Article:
Miguel Angel Sola, a good actor from Argentina, is seen as Mario, Mr. Saura's alter ego, perhaps, since he plays the director of the film going to production. Cecilia Narova, Mia Maestro, Sandra Ballesteros, Juan Luis Galiardo are seen in supporting roles. Juan Carlos Copes, a great dancer of the tango is seen in the film, as well as Julio Bocca, one of the best classical dancers from that country.
The Buñuel-Saura tandem has produced some magnificent cinema, and it is Buñuel's surrealism which Saura frequently echoes, albeit using more modern techniques and technology. Whereas his films `Goya en Burdeos' (1999) and `Pajarico' (1997) (qv) have evidently more tangible story-lines to follow, `Sevillanas' (1992) (qv), `Marathon' (1992) and `Flamenco' (1995) are more documental, but not lacking in cinematographic effects by such geniuses as Vittorio Storaro and Javier Aguirresarobe. However, in Tango the matter becomes more complicated, as, supposedly, anyway, there is, or so we are to understand, a story-line to follow. The story is not clear: perhaps it was Saura's intention that each one of us should make up our own story! Better forget the story, whatever it might be, and concentrate on the visual aspects, as they are stunning. Firstly it is a kind of investigation into the art and philosophy of the afamed Argentinian Tango; secondly it an interesting musical appreciation, as most certainly Lalo Schifrin has done his homework, and the music that is not his and there is quite a lot has been wisely chosen, including even an extract from Verdi; thirdly the camerawork is of the finest to be seen. Storaro has played with luminosity, playing orange against yellow, magenta against purple, as well as using reflections in mirrors and glass panelling to tremendous effect.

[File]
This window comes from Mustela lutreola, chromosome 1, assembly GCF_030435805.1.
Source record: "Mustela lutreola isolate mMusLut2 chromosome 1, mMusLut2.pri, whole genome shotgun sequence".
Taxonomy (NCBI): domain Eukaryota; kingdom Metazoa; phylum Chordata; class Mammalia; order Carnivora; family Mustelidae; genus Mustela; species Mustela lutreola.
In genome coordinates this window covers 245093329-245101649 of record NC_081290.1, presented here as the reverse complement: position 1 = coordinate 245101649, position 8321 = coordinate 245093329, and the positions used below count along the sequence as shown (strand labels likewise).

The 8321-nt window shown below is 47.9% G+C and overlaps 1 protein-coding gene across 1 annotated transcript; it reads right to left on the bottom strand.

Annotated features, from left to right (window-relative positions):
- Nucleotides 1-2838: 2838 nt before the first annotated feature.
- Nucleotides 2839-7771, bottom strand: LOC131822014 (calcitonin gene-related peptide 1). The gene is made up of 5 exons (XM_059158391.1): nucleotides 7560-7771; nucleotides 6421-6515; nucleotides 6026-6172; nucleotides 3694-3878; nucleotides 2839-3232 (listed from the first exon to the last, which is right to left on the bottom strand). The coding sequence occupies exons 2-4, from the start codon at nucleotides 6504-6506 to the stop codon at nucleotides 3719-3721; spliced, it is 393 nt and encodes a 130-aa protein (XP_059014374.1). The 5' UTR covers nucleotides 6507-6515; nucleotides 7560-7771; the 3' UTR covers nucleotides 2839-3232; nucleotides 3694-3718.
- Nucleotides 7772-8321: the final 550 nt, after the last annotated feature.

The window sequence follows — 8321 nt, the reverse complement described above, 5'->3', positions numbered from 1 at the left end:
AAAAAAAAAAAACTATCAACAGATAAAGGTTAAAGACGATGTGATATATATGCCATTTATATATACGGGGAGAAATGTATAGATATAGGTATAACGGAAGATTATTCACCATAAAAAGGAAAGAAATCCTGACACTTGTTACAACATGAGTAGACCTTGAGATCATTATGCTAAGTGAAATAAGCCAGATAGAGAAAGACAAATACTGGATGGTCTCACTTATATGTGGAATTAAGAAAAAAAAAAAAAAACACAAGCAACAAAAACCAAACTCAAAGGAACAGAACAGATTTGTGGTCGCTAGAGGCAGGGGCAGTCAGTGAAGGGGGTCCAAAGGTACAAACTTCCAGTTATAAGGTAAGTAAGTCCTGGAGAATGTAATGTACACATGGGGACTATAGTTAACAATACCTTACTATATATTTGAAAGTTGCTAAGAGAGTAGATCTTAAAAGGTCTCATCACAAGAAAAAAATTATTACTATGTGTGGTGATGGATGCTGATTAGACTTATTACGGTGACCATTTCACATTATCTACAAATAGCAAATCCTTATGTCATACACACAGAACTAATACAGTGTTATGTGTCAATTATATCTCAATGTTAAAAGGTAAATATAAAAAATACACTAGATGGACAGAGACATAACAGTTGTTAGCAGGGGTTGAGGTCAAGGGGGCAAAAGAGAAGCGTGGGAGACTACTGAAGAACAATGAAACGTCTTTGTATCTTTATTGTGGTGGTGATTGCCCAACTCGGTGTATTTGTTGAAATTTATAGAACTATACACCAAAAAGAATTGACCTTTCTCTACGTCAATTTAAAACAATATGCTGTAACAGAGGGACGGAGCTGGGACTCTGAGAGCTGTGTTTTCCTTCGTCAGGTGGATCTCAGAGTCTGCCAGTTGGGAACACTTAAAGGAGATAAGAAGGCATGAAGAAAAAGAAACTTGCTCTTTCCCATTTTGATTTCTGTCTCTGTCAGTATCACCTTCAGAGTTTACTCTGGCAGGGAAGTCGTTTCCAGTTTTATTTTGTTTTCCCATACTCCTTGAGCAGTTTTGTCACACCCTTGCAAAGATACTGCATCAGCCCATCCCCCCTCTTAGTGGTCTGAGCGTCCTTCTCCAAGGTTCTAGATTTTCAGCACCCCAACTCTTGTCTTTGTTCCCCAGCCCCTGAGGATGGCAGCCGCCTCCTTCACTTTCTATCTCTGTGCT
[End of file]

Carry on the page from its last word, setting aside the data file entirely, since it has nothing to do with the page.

In `Tango' Saura once again used music, as in `Sevillanas', `Flamenco' and to a certain degree in `Marathon' as the vehicle for transporting his visual concepts. The result in `Tango' as well as in `Marathon', is quite extraordinary, captivating, and, whether you are a great enthusiast of sevillanas, flamenco or tango or not I am not you cannot help but being satisfied by the result, though perhaps not so much in `Sevillanas' as it is a rather overhurried cursory glimpse at a subject matter which should have deserved more time.
We lucked out because erudite minds who wanted to work in the new canvas had to puzzle about how it all amounted to a sort of life, create their paintings or music or philosophy in the midst of life. Film as a language would have been tremendously impoverished without this limitation, which is the same one we encounter in life: there is painting or dance only for someone whose senses they strike with curiosity or desire, who has a past and future life that they enliven, in other words a narrative.
So we have here a triumph of this language in its struggle to deliver a richer life than usual.
It is about dance, wonderful tango. But it can't be just filmed dance, dance itself is more than bodies to music. It is about desire, age, creativity, passion, loss, meaning; all the great dilemmas of life. But they have to be uncovered as life so there needs to be a narrative framework. We want in both cases to find human subjectivity in the dancefloor of its taking shape.
The story around these things is about a director who puzzles about a new show and passion in his life.
It starts with him on his desk narrating the film we see. It's followed by a hallucination of a male and female pair dancing in a dark soundstage, an old flame we have just seen walk out of his life and her new man. We have some obvious parallels of course: his eye as the camera, his face superimposed on narrative walls. So the point is that when we return to the soundstage the space is already charged with dimensions of memory and mind, internal space where the urges first come to life.
The space itself is marvelous and provides endless opportunities to create mind: blank or colored walls, slides and movie clips, painted skies where figures of history emerge from, endless rows of mirrors. We have of course the filmmaker as the protagonist ruminating on lost friends, cruel politics, senseless war and duty to memory. It's his show after all, the broader film, his space of expression.